A corresponding move will be announced prior to Saturday afternoon's game.
Borbon, 27, was claimed off waivers from Texas in April. He appeared in 72 games for the Cubs, hitting .202 with three doubles, one triple and one home run.
Borbon was one of a handful of players the Cubs have taken a chance on through the waiver process this year, but the left-handed hitter started only 12 games for Chicago.
After doubling as a pinch-hitter in the ninth inning on Friday, Borbon was thrown out trying to advance to third on a ball in the dirt with the Cubs down by four.
• Many fans want to know the precise end date of Epstein's grand plan and when they can expect to see a winning team at Wrigley Field. But Epstein said on Friday it's important to know that the winning doesn't start just because a host of top prospects might debut around the same time. Instead, winning starts when a team blends the right mix of talented youngsters and veterans.
"Everyone's waiting for these teams that come up with all these prospects now in the big leagues, and I think the expectation is the light goes on and they win right away," said Epstein, mentioning the Royals and Mariners for comparison. "It's a lot harder than that. Young players go through long adjustment periods in the big leagues. Having a roster with so many young players at the heart of the lineup can be a difficult thing. Those are some of the things that we talk about in the office, kind of get ahead of, even if there's no easy answer for it."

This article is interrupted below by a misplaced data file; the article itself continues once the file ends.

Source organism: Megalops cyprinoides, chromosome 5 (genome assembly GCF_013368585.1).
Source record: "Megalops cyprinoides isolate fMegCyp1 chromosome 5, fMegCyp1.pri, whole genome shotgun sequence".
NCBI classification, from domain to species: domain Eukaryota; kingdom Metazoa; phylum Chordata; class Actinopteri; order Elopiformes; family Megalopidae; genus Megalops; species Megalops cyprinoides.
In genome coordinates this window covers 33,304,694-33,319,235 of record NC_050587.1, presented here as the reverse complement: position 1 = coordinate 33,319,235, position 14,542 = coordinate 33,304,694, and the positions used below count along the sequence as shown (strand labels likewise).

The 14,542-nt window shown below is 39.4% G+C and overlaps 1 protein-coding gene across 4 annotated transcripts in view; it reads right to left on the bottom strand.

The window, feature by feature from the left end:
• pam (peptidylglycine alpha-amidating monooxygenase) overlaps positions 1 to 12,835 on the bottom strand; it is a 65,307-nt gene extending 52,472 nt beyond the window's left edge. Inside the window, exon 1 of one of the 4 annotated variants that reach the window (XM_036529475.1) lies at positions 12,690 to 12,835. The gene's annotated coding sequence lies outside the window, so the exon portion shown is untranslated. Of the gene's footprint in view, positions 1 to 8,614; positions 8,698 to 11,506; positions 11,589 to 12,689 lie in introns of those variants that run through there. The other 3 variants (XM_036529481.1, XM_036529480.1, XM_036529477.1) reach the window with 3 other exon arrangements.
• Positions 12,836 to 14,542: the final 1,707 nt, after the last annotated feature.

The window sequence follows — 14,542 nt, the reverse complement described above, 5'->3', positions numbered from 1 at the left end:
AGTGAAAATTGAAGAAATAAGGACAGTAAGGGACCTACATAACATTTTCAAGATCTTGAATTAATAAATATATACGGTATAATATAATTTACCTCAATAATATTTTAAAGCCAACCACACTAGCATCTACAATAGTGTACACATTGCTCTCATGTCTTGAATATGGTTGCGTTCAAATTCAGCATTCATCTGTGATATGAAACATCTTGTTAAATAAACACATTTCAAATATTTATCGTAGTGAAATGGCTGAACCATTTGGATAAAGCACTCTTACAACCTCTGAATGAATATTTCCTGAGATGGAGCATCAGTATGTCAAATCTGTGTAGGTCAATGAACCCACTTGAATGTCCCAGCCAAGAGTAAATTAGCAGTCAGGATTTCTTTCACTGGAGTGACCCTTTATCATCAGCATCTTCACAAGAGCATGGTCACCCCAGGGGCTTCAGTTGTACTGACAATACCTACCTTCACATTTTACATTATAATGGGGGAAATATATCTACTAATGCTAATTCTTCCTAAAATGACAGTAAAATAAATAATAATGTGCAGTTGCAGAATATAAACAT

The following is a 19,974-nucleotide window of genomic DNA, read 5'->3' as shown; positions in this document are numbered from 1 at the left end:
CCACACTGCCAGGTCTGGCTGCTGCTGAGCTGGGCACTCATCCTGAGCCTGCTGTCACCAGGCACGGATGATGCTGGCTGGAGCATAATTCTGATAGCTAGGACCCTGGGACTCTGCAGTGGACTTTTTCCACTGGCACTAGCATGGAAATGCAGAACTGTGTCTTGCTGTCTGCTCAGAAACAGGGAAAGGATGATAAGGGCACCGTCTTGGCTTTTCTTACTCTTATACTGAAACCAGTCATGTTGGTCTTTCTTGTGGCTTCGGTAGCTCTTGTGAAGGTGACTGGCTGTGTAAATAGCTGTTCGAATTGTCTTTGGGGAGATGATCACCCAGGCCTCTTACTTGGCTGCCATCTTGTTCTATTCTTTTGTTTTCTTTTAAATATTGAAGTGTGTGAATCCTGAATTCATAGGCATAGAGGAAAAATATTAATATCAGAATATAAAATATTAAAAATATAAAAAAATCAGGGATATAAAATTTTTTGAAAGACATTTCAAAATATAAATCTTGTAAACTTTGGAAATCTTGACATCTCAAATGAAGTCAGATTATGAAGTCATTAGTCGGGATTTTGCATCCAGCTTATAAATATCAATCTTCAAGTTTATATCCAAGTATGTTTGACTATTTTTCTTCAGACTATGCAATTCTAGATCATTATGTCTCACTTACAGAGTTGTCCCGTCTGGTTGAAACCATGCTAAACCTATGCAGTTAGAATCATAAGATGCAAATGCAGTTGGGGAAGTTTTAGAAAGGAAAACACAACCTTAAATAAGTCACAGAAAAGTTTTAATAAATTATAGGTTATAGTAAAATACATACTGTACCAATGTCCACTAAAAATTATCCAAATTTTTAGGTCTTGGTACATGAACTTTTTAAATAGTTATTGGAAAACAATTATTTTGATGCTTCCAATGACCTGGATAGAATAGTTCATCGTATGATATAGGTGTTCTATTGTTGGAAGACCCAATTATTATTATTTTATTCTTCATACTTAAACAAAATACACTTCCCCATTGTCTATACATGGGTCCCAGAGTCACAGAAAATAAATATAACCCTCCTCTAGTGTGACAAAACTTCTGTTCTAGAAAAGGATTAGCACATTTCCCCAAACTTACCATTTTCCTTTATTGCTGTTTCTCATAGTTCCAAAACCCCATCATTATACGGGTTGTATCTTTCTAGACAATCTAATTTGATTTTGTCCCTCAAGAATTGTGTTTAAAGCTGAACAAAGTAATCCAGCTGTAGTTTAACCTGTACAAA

• Despite the Major League success of Dodgers outfielder Yasiel Puig this season, Epstein said there's been no talk of speeding up the development of outfielder Jorge Soler, who is currently on the seven-day disabled list at Class A Advanced Daytona.
"No," Epstein said, "they're different players. They had completely different levels of experience in Cuba."
• Kane County first baseman Dan Vogelbach and Double-A Tennessee right-hander Matt Loosen were selected as the Cubs' Minor League player and pitcher of the month for July.
• Black, acquired from the Yankees for Alfonso Soriano, is scheduled to make his debut for Daytona on Friday.